Home' Greymouth Star : January 13th 2015 Contents Greymouth Star
4 - Tuesday, January 13, 2015
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uLetters to the editor
1842 - At the end of an attempted retreat
from Kabul, a British force of 9000 men is
massacred in the Khyber Pass.
1898 - Emile Zola’s famous defence of
Captain Alfred Dreyfus, J’Accuse, is published
1915 - The town of Avezzano in central Italy
is struck by a huge earthquake in which 30,000
1921 - Fire destroys 11 buildings in
downtown Perth, Western Australia.
1929 - Death of legendary US
marshal Wyatt Earp, who with
his brothers defeated the Clanton
brothers at the 1881 gunfight at the
1939 - Seventy-one people die in
Black Friday bushfires in Victoria, as Melbourne
reaches record 45.6degC temperature.
1941 - Irish novelist James Joyce dies in
1945 - Soviet forces begin offensive in Silesia,
Germany, in World War Two.
1982 - Air Florida 737 taking off in a
snowstorm crashes into a Washington bridge
and falls into Potomac River, killing 78 people.
1989 - Computers across Britain are hit by the
Friday the 13th virus.
1992 - Serial killer Jeffrey Dahmer pleads
guilty but insane to 15 mutilation killings.
uWest Coast yesteryear
uToday in history
Antoinette Bourignon, F lemish mystic
(1616-1680); Prosper Jolyot de Crebillion,
French dramatist (1674-1762); Sir Joh
Bjelke-Petersen, New Zealand-born former
Queensland premier (1911-2005);
Paul Kelly, Australian singer/
songwriter (1955-); Julia Louis-
Dreyfus, US actress (1961-); Graham
“Suggs” McPherson, British singer
of Madness fame (1961-); Mark
Bosnich, Australian goalkeeper
(1972-); Orlando Bloom, British
actor (1977-); Liam Hemsworth,
Australian actor (1990-).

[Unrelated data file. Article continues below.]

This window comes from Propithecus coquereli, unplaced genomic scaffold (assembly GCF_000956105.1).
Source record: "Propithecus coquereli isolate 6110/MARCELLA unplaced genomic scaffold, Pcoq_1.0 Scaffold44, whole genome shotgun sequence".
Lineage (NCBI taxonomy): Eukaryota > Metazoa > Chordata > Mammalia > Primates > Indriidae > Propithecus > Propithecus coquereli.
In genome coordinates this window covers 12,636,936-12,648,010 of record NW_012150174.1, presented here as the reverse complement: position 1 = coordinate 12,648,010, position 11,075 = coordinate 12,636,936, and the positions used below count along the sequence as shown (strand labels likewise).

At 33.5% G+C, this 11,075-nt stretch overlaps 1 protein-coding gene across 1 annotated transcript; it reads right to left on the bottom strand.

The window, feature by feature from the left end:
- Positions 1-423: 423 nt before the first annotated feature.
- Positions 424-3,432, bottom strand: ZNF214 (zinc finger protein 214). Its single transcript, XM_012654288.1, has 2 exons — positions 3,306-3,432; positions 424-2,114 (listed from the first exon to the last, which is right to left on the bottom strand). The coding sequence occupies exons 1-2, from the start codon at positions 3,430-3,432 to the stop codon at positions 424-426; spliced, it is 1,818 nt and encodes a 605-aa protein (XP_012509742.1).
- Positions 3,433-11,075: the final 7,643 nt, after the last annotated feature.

“ If all mankind minus one, were of one
opinion, and only one person were of the
contrary opinion, mankind would be no more
justified in silencing that one person, than
he, if he had the power, would be justified
in silencing mankind.” — John Stuart Mill,
English philosopher (1806-1873).
“And it is no longer I who live, but it is Christ
who lives in me. And the life I now live in the
flesh I live by faith in the Son of God, who
loved me and gave Himself for me.”
— Galatians 2:20
and their teenage
patrons are once
again the centre of
harsh criticism. Following hard on the heels of
a controversy over the internal aspects of the
dances are cries of disgust over their external
Bitter complaints have been made by
residents in the vicinity of St Columba Hall
over the noise and behaviour of dance patrons
during and after a dance in the Alexander
Street hall. All were unanimous that the noise
during dance night was most disturbing and
gave little chance of a peaceful night ’s rest.
One irate resident commented that the dance
patrons were “quite drunk”.
“They are completely irresponsible and show
no consideration for householders in the area. ”
The gallant action by a 13-year-old schoolboy
and a judo black belt saved the life of a seven-
year-old girl when she was swept seawards
from a Westport beach yesterday. Pauline
Woodward was playing with a surfboard in
shallow water when she was caught in a swift
undertow and swept seawards towards the
mouth of the Buller River.
John Charles Hodgson, son of Mr R D
Hodgson, president of the Westport RSA, was
walking along a rock wall when the girl went
past. The youth dived in and swam after her.
He reached her near the wall tip and held her
head above water, but not before her struggles
had forced him under several times.
Judo black belt, Mr Bill Morrison, who was